Common Question Series: “I Come Too Fast”

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As a sex researcher, I get asked questions about sex all the time. I've documented them and will share the answers with you in this common question series.

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Man and woman in bed. Man distressed.

As a sex researcher, I get a lot of questions from friends, students, and random people I meet at cocktail parties. A lot of questions. Well, I’ve decided to compile a list of these questions and talk about them here on Kinsey Confidential. Because if friends, students, and randoms are all asking about it – you’ve likely wondered too!

Today’s question pick

A common question I get from my male friends is this: “I have a friend who comes too fast…what should he do?” I get this question from my friends so often, in fact, that I made a word document that I now just email to them whenever they are looking for quick advice. I’d like to note how funny it is that they all claim it is their friend who has this problem. Ohhh, men and their erections, such a sensitive topic. There seems to be a lot of anxiety around coming too fast. Anxiety won’t help, my friends. It won’t help at all.

Defining premature ejaculation

The DSM (the manual used by professionals to classify problems) defines premature ejaculation as persistent or recurrent ejaculation with minimal sexual stimulation before or shortly after penetration and before a person wishes. It also has to cause marked personal or interpersonal distress. This doesn’t tell us much, does it?! Well, that’s one of the reasons there is debate about the classification in the field.

A lot of men are under the misconception that they are premature ejaculators when they really just come sooner than they think their partner (and other men) do and wouldn’t meet the diagnostic criteria.

What is too fast?

I think we need to deconstruct what “too fast” really is. A couple of different studies have tried to operationalize this, and have come up with similar results. Waldinger and colleagues found, in a heterosexual sample diagnosed with premature ejaculation, that 40% of the sample ejaculated in less than 30 seconds from penetration, 70% ejaculated in less than 40 seconds, and 90% within 60 seconds. Another study, by McMahon, found that the average ejaculation time was 43.4 seconds and 77% of that sample ejaculated within 1 minute of vaginal penetration. Both of those studies timed the ejaculations with a stopwatch.

In a study that didn’t use a stopwatch, and used self-report from the men, 92% reported ejaculation within 1 minute of vaginal penetration. Taken together, experts in the field are suggesting a 1 minute criteria to be added to the DSM (which has already been adopted by the International Society of Sexual Medicine).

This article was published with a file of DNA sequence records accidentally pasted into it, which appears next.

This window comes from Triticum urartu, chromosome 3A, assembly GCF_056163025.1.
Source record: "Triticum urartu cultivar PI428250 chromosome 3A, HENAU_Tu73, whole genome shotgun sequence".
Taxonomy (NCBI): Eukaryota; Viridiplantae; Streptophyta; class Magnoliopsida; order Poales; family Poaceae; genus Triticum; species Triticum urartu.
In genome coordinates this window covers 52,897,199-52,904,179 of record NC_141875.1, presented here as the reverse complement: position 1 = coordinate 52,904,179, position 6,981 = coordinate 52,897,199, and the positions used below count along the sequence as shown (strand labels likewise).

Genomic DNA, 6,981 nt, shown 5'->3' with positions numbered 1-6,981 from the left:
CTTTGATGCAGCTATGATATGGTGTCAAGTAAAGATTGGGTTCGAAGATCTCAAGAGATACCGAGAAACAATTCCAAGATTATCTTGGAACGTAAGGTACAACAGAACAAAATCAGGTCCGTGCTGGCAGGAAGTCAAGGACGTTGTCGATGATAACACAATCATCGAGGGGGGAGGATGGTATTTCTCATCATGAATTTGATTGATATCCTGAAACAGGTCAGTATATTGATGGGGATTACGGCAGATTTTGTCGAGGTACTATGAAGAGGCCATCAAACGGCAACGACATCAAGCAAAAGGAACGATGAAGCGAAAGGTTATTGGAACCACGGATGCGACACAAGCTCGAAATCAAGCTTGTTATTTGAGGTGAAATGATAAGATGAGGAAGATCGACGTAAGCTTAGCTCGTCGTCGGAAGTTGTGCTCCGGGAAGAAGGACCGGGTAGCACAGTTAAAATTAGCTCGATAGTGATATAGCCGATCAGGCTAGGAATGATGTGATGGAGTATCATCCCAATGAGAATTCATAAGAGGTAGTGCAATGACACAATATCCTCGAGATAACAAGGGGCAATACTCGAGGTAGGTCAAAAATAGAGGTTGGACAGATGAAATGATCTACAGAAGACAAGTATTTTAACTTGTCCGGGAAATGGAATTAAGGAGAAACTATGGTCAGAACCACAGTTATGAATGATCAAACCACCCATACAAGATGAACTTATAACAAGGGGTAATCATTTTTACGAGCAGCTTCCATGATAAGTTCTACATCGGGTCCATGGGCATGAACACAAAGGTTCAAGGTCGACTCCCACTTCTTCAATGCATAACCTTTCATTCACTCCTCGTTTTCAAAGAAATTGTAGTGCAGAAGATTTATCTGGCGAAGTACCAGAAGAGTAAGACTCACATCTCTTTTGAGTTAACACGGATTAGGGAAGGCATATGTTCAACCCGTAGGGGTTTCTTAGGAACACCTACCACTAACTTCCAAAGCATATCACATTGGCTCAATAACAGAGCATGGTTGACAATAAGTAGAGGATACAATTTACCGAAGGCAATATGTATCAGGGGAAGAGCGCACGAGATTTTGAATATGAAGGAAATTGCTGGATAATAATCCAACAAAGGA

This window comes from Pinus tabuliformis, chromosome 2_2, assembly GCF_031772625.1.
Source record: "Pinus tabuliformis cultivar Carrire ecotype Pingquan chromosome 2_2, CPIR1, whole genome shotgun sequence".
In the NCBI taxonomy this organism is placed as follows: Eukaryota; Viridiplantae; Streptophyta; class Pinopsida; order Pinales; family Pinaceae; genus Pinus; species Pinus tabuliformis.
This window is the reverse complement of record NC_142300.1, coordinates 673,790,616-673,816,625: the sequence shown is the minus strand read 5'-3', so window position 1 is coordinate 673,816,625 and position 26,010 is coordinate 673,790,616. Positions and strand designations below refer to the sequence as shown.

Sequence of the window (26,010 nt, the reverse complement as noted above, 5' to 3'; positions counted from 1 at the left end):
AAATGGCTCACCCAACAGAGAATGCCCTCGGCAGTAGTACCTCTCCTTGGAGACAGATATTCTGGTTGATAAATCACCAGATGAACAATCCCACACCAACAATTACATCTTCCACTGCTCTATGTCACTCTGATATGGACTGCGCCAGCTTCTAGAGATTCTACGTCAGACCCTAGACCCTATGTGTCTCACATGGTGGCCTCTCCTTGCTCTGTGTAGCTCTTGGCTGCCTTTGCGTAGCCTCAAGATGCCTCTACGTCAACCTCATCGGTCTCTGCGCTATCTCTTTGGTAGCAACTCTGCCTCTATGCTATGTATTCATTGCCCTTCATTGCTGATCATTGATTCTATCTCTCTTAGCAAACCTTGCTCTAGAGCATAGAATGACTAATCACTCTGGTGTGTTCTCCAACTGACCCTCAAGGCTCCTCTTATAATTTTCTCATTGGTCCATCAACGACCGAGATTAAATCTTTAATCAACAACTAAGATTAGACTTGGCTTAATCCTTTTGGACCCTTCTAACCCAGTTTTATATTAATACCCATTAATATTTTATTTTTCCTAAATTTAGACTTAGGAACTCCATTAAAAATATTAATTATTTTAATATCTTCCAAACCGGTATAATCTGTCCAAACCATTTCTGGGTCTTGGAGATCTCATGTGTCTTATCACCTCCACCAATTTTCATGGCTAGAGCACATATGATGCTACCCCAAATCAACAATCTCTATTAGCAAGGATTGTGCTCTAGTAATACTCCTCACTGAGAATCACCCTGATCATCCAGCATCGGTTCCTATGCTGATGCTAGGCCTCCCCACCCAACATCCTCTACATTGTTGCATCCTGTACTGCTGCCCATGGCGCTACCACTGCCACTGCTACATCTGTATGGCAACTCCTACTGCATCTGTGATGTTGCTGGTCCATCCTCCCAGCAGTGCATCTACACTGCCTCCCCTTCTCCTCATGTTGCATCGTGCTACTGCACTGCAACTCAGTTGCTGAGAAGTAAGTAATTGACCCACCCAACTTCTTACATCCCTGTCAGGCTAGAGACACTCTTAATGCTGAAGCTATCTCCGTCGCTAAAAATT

Well, when I talk about this to my friends who think they are coming to fast (or, sorry, my friend’s friends), they are lasting a lot longer than 1 minute. That doesn’t take away from the fact that they want to last longer though. So, tactics for lasting longer…

What can you do?

First things first, you need to reduce your anxiety. The mind plays a huge role in what the groin does…so you need to stop over-thinking. Diagnosed premature ejaculation is associated with lower levels of sexual activity, so when a sexual event presents itself, enter: anxiety. Meditation, imagery, and deep breathing exercises can all help with this.

Second, you should communicate your concerns with someone. You should likely do this with your partner. You might be surprised to hear that he/she isn’t actually bothered by how long you last. And if your partner shares your concern, then you can talk about strategies, removing a lot of the stress associated.

Third, you can try to regain ejaculatory control by using whats called the start-stop method – though I will say this doesn’t work for everyone and has been contested in the field. This method can be used with a partner or alone (though was originally designed by Masters and Johnson to be practiced with a partner). You can gain this control by stopping sexual activity (masturbation, sex, whatever) right before the the point where you feel like you’re going to ejaculate. Then start again. Then stop again. You get the idea….

If you are a man who ejaculates within the 1 minute mark, you should likely consult a trained professional. There are treatments available for premature ejaculation. You could check out the Guide to Overcoming Premature Ejaculation. Or, Dr. Debby Herbenick answered some questions and posted some podcasts about premature ejaculation here, here, and here. Lots of resources, lots of tips.

Kristen Mark, PhD, MPH

completed her PhD in Health Behavior and her MPH in Biostatistics, both at Indiana University. Kristen is an Assistant Professor in Health Promotion at University of Kentucky. Kristen's research focuses on sexual pleasure, sexuality in long term relationships, sexual function, and women's sexuality.
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